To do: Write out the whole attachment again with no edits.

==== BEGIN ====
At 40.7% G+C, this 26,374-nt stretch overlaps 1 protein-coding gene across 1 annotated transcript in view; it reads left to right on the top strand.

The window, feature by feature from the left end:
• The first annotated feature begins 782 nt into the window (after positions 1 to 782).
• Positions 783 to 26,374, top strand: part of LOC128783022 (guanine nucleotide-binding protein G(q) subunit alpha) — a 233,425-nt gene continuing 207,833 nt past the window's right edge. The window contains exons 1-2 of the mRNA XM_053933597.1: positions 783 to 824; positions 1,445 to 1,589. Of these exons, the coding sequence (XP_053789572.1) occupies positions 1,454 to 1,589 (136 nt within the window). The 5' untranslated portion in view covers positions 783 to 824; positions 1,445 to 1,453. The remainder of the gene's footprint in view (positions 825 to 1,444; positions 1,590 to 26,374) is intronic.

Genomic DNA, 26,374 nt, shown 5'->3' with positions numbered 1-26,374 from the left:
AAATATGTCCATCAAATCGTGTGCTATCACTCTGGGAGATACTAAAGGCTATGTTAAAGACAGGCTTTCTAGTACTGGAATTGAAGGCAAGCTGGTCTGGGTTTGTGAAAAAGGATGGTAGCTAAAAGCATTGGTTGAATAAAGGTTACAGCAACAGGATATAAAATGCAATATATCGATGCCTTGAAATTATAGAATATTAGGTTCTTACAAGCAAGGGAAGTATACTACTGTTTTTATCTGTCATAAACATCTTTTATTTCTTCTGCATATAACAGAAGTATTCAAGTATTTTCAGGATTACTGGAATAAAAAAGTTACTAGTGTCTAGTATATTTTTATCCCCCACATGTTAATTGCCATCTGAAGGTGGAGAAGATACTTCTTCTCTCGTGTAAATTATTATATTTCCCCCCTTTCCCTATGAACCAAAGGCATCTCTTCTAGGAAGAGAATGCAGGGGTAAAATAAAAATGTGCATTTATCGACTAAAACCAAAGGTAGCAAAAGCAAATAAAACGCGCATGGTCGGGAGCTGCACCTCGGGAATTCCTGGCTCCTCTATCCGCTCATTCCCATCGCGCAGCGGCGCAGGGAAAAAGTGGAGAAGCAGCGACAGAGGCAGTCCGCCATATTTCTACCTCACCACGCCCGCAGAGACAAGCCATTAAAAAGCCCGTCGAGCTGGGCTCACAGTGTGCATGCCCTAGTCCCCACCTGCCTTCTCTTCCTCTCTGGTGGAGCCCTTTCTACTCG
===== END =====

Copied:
At 40.7% G+C, this 26,374-nt stretch overlaps 1 protein-coding gene across 1 annotated transcript in view; it reads left to right on the top strand.

The window, feature by feature from the left end:
• The first annotated feature begins 782 nt into the window (after positions 1 to 782).
• Positions 783 to 26,374, top strand: part of LOC128783022 (guanine nucleotide-binding protein G(q) subunit alpha) — a 233,425-nt gene continuing 207,833 nt past the window's right edge. The window contains exons 1-2 of the mRNA XM_053933597.1: positions 783 to 824; positions 1,445 to 1,589. Of these exons, the coding sequence (XP_053789572.1) occupies positions 1,454 to 1,589 (136 nt within the window). The 5' untranslated portion in view covers positions 783 to 824; positions 1,445 to 1,453. The remainder of the gene's footprint in view (positions 825 to 1,444; positions 1,590 to 26,374) is intronic.

Genomic DNA, 26,374 nt, shown 5'->3' with positions numbered 1-26,374 from the left:
AAATATGTCCATCAAATCGTGTGCTATCACTCTGGGAGATACTAAAGGCTATGTTAAAGACAGGCTTTCTAGTACTGGAATTGAAGGCAAGCTGGTCTGGGTTTGTGAAAAAGGATGGTAGCTAAAAGCATTGGTTGAATAAAGGTTACAGCAACAGGATATAAAATGCAATATATCGATGCCTTGAAATTATAGAATATTAGGTTCTTACAAGCAAGGGAAGTATACTACTGTTTTTATCTGTCATAAACATCTTTTATTTCTTCTGCATATAACAGAAGTATTCAAGTATTTTCAGGATTACTGGAATAAAAAAGTTACTAGTGTCTAGTATATTTTTATCCCCCACATGTTAATTGCCATCTGAAGGTGGAGAAGATACTTCTTCTCTCGTGTAAATTATTATATTTCCCCCCTTTCCCTATGAACCAAAGGCATCTCTTCTAGGAAGAGAATGCAGGGGTAAAATAAAAATGTGCATTTATCGACTAAAACCAAAGGTAGCAAAAGCAAATAAAACGCGCATGGTCGGGAGCTGCACCTCGGGAATTCCTGGCTCCTCTATCCGCTCATTCCCATCGCGCAGCGGCGCAGGGAAAAAGTGGAGAAGCAGCGACAGAGGCAGTCCGCCATATTTCTACCTCACCACGCCCGCAGAGACAAGCCATTAAAAAGCCCGTCGAGCTGGGCTCACAGTGTGCATGCCCTAGTCCCCACCTGCCTTCTCTTCCTCTCTGGTGGAGCCCTTTCTACTCG